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Rhode, M. (1988). Margaret and Michael Rustin: Narratives of Love and Loss: Studies in Modern Children's Fiction. Verso, 1987. Paperback, £7.95.. J. Child Psychother., 14(1):106-109.

(1988). Journal of Child Psychotherapy, 14(1):106-109

Margaret and Michael Rustin: Narratives of Love and Loss: Studies in Modern Children's Fiction. Verso, 1987. Paperback, £7.95.

Review by:
Maria Rhode

Margaret and Michael Rustin have written a book about children's fiction in which many different approaches are brought together. Obviously so, since one is by profession a sociologist and the other a child psychotherapist: and in the extensive bibliographical footnotes, they refer to a wide range of works of literary criticism. However, the attempt at integration goes further than this. As one of the authors has said, their thoughts about the importance of children's stories grew out of the experience of being read to as children, and of reading to their own children and their children's friends. This personal involvement permeates the whole of their book, and makes their attempt to explain the importance of children's fiction more persuasive than any purely academic study could be.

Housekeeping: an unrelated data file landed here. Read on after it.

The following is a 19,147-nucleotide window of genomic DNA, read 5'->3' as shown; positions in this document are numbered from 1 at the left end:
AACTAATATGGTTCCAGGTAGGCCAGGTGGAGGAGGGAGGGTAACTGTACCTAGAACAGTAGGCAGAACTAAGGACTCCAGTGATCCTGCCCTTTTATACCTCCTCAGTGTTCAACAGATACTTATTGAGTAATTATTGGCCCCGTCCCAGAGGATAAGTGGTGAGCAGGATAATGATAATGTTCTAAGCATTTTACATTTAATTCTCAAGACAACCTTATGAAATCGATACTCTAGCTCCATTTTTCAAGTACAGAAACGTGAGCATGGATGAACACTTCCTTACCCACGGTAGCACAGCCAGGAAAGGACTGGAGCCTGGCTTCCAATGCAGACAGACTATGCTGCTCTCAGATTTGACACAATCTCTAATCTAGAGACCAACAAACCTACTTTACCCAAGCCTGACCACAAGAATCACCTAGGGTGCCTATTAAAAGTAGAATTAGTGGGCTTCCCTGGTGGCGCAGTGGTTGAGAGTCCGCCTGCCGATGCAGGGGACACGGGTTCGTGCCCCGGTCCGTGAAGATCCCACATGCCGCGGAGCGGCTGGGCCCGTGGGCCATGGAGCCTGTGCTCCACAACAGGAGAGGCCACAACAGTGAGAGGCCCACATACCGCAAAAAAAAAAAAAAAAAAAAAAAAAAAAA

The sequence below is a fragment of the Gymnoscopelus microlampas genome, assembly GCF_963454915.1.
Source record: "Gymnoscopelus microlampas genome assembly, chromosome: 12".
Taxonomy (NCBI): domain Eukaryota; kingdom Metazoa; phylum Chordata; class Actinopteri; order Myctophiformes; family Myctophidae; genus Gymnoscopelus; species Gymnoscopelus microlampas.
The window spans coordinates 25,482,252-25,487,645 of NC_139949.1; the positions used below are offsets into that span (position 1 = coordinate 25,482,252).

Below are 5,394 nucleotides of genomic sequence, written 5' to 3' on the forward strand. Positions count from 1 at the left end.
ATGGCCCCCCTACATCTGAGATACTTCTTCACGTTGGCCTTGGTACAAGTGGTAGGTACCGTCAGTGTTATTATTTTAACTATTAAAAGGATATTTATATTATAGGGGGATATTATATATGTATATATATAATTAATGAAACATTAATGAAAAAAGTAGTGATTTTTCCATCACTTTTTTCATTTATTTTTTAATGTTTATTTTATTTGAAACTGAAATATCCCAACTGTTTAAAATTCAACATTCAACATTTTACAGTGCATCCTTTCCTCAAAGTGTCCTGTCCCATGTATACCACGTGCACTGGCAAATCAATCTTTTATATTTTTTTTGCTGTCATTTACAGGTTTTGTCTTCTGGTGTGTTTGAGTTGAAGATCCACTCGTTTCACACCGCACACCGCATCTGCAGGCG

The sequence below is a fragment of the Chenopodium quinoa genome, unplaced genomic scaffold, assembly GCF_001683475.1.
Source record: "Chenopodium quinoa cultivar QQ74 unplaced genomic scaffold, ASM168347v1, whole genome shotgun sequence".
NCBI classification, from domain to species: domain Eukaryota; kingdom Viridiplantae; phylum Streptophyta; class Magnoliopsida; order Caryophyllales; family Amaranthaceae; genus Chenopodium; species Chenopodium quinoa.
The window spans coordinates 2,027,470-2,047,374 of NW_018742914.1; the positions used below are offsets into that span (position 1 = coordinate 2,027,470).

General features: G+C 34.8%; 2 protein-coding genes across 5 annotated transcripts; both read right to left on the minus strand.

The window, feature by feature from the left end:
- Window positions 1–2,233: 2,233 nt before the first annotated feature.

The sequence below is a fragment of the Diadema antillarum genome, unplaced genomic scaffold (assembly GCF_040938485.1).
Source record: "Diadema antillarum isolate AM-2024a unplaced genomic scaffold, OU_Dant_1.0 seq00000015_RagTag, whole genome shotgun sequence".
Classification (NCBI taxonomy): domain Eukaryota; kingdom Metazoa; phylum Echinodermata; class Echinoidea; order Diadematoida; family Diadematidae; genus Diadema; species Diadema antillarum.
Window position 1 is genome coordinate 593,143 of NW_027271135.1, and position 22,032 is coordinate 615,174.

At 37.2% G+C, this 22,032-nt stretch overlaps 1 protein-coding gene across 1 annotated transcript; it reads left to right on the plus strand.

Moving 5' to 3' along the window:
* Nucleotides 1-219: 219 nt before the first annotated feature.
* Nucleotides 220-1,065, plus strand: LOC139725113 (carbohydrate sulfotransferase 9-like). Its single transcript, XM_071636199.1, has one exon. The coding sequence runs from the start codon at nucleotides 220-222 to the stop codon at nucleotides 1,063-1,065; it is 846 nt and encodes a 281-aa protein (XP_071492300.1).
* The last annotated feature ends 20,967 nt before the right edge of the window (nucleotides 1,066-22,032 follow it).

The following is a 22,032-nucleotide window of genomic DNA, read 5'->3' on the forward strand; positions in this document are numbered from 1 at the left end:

The bulk of the book consists of the detailed treatment of works by individual authors, with two more general and theoretical chapters serving as introduction and conclusion. The Rustins see the great increase in the twentieth century of books written specifically for children as a sociological fact requiring explanation in itself: they link it with the trend towards greater democracy implicit in universal education, with the emergence of English as the main subject of instruction in primary schools, and with the establishment of the academic discipline of English Literature and the cultural impact of Scrutiny. In addition, they give many examples of ways in which they feel that the prevalent social climate is reflected in a particular work.

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